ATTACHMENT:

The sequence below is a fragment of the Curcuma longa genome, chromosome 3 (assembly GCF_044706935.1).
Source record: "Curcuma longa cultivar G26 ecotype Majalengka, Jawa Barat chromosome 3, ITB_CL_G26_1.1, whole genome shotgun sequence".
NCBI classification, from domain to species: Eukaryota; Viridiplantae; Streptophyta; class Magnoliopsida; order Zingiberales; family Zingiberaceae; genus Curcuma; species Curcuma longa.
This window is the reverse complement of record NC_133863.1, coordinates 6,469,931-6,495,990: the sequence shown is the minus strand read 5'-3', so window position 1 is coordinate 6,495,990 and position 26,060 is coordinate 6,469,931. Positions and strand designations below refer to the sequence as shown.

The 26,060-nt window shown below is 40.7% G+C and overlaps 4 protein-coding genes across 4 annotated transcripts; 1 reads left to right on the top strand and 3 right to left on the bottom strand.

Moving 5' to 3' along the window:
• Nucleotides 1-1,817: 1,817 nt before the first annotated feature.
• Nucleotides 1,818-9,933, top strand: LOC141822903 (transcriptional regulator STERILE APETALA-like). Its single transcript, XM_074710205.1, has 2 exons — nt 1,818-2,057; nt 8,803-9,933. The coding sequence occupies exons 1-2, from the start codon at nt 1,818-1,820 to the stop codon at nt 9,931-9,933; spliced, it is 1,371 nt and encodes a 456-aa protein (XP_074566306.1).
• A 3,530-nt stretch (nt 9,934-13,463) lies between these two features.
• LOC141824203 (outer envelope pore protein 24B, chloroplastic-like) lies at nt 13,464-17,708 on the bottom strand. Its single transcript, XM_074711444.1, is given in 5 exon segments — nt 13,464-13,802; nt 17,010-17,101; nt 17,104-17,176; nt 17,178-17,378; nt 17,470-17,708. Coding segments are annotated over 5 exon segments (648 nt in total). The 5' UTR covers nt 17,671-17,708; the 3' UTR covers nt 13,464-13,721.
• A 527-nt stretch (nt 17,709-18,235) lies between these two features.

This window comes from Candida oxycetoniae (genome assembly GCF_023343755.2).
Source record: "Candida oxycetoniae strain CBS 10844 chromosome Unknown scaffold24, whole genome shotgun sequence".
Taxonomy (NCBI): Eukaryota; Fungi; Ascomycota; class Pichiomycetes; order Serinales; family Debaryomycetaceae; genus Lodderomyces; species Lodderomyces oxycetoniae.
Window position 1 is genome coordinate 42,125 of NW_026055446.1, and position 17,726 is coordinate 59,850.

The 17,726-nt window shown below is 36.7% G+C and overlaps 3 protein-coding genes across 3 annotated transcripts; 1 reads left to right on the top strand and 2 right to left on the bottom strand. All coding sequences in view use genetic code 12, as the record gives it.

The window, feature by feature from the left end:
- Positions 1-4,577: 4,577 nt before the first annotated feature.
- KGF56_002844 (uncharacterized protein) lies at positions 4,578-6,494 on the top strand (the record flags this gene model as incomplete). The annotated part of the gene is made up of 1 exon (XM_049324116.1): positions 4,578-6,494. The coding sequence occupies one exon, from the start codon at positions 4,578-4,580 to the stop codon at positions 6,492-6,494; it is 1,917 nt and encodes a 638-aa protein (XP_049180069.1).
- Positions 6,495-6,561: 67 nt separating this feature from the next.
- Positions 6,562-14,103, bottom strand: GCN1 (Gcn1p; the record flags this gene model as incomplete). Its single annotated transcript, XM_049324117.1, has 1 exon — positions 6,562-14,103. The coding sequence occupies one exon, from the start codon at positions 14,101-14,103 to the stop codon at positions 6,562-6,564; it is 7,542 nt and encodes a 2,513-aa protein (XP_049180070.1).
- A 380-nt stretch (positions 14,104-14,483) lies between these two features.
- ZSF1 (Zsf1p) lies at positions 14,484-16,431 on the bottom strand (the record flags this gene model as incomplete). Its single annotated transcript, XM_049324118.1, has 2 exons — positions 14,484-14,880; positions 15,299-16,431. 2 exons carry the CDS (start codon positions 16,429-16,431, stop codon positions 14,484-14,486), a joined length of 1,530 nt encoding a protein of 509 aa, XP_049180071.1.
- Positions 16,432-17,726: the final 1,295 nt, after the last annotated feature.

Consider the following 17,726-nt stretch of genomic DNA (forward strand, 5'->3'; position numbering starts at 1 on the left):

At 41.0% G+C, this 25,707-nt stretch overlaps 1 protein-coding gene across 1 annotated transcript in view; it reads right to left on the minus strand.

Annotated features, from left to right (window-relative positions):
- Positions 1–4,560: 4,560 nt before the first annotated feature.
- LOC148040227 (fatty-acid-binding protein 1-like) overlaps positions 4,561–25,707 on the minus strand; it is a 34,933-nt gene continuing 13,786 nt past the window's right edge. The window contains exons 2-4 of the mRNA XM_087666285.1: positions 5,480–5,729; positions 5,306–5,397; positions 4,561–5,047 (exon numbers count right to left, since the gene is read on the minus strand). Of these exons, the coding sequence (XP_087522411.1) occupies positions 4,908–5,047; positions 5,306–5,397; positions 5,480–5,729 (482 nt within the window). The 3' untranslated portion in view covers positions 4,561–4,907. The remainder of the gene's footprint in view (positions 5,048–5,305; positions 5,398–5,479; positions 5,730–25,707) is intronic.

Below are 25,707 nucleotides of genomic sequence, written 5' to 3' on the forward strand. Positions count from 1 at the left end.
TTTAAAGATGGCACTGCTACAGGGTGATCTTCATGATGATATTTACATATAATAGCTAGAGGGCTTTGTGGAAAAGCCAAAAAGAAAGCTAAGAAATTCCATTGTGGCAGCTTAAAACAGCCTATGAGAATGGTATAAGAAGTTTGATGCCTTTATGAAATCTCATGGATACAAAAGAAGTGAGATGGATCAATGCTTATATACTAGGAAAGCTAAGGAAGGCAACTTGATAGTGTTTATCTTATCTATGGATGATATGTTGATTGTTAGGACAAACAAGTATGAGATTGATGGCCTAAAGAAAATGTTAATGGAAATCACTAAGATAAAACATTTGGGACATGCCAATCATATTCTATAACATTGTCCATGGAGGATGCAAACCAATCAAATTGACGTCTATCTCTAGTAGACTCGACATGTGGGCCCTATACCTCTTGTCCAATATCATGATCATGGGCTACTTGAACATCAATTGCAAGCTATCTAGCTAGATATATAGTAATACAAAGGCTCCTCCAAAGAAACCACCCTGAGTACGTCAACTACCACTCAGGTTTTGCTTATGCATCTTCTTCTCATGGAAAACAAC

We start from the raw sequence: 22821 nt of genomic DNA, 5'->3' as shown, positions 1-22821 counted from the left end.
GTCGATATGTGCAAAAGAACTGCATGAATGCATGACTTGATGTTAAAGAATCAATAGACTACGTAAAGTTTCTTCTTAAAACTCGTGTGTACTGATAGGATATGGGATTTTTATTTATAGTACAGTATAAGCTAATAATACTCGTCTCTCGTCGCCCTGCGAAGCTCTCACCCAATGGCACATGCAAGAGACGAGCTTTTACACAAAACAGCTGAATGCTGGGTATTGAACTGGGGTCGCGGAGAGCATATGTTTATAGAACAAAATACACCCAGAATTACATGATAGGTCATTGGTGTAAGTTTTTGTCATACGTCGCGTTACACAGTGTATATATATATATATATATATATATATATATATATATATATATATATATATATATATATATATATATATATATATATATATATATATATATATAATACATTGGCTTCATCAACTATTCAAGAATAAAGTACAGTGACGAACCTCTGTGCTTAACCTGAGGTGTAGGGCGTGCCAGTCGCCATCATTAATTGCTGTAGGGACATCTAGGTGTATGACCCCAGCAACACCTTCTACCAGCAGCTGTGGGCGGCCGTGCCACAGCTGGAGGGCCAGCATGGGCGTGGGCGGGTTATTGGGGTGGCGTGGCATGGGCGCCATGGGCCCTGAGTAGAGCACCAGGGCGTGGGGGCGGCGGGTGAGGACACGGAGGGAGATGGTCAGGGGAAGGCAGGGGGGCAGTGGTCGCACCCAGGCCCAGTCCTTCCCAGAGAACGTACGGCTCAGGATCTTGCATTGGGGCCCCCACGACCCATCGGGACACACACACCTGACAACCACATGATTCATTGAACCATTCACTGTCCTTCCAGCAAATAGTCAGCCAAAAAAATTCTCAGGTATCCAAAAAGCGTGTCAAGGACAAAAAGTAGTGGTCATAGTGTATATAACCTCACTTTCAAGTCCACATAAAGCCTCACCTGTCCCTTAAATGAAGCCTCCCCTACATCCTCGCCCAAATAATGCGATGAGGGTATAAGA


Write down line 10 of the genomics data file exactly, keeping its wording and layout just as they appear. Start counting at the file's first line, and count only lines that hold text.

• LOC141824203 (outer envelope pore protein 24B, chloroplastic-like) lies at nt 13,464-17,708 on the bottom strand. Its single transcript, XM_074711444.1, is given in 5 exon segments — nt 13,464-13,802; nt 17,010-17,101; nt 17,104-17,176; nt 17,178-17,378; nt 17,470-17,708. Coding segments are annotated over 5 exon segments (648 nt in total). The 5' UTR covers nt 17,671-17,708; the 3' UTR covers nt 13,464-13,721.